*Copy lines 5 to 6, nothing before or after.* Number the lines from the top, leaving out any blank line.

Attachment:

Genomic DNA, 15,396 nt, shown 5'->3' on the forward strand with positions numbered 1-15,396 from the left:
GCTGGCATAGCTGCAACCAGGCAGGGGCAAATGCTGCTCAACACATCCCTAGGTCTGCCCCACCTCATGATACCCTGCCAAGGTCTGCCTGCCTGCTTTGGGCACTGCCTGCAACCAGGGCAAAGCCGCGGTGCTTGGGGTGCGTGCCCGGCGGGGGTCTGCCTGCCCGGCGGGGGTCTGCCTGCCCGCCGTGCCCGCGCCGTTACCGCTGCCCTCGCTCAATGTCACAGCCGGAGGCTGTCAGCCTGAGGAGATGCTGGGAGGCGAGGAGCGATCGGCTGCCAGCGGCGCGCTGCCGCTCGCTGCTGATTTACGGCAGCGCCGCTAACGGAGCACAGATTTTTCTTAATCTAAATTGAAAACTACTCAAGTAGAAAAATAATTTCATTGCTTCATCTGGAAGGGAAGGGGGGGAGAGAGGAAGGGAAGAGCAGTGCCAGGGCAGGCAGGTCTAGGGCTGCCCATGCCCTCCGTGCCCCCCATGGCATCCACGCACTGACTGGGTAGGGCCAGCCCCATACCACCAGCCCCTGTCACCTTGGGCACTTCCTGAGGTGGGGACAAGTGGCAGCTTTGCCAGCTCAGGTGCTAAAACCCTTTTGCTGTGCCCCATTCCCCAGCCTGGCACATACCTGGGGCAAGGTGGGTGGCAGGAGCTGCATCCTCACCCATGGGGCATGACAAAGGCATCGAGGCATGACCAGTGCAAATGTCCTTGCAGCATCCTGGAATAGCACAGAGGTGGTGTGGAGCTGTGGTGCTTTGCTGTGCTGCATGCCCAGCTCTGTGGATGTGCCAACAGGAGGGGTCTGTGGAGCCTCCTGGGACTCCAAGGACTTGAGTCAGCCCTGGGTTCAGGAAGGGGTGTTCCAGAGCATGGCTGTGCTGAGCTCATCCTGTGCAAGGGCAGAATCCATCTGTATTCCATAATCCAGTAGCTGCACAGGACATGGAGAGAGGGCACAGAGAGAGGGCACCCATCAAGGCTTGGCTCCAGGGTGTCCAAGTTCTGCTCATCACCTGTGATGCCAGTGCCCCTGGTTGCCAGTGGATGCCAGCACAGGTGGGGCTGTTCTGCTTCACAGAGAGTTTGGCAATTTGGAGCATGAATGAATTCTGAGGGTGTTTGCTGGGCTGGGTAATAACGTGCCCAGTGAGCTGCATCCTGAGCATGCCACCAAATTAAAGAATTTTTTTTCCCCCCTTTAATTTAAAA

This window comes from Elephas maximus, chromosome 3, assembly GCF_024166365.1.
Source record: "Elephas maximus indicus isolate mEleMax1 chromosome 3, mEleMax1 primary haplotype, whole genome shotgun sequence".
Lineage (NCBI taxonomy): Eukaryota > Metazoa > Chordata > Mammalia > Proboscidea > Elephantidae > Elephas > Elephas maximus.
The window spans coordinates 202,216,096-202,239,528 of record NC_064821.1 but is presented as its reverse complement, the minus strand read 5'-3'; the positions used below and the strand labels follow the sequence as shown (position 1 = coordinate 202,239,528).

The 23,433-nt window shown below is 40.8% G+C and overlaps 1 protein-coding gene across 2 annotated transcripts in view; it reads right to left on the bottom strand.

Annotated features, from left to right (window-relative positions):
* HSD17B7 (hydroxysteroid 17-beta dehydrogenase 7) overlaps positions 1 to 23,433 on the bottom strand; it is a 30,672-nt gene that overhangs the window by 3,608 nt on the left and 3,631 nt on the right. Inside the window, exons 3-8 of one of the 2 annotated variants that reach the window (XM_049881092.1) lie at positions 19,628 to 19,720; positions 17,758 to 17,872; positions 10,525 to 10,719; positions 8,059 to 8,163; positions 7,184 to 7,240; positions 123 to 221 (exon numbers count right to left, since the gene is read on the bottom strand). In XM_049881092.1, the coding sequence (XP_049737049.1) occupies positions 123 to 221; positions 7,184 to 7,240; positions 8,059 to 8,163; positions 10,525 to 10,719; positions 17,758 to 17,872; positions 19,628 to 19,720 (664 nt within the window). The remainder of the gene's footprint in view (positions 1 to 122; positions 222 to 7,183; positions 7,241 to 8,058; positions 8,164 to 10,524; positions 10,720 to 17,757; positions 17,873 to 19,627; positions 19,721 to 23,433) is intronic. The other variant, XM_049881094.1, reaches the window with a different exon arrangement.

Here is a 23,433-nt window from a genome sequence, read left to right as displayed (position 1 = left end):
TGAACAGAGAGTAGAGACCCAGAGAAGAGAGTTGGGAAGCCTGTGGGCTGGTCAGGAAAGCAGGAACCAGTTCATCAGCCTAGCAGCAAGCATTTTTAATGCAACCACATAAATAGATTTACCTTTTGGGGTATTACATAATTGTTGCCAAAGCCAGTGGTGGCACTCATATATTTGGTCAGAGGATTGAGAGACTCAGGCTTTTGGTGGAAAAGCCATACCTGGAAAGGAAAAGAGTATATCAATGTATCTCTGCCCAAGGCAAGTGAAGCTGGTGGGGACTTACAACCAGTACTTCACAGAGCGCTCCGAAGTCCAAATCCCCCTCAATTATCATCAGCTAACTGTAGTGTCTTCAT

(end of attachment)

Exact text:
Lineage (NCBI taxonomy): Eukaryota > Metazoa > Chordata > Mammalia > Proboscidea > Elephantidae > Elephas > Elephas maximus.
The window spans coordinates 202,216,096-202,239,528 of record NC_064821.1 but is presented as its reverse complement, the minus strand read 5'-3'; the positions used below and the strand labels follow the sequence as shown (position 1 = coordinate 202,239,528).